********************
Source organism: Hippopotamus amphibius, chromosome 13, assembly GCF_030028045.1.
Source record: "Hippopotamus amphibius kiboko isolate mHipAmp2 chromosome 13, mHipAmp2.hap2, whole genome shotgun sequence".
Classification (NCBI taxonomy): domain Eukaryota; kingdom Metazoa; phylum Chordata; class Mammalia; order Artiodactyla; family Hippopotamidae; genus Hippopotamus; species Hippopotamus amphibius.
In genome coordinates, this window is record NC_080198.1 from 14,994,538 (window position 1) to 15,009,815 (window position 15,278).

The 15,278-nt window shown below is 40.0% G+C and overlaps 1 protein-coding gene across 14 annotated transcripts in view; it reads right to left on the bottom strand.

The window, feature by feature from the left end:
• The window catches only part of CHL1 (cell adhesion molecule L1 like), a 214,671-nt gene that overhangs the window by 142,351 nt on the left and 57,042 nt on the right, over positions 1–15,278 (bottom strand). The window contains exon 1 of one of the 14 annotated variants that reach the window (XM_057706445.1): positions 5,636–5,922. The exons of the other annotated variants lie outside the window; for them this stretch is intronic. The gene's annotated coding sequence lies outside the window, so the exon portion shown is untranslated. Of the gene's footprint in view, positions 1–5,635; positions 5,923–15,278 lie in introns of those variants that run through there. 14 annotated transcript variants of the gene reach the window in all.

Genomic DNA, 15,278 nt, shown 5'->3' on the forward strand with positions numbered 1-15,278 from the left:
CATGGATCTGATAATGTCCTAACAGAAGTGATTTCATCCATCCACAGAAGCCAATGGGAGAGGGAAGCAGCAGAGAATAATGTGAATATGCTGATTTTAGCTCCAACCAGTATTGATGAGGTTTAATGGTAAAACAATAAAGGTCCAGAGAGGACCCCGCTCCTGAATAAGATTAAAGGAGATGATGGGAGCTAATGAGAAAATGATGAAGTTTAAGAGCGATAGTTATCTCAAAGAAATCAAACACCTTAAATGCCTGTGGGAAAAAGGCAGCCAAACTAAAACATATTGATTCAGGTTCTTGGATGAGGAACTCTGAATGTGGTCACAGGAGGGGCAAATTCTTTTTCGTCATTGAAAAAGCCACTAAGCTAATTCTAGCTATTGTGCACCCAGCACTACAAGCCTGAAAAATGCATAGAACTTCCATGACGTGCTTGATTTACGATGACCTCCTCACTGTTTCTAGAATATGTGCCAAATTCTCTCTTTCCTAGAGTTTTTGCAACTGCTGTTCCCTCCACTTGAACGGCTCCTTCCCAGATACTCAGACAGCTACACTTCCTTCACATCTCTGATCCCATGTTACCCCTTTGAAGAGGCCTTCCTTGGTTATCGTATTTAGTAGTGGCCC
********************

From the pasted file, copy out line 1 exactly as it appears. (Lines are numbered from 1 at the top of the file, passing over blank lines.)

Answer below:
Source organism: Hippopotamus amphibius, chromosome 13, assembly GCF_030028045.1.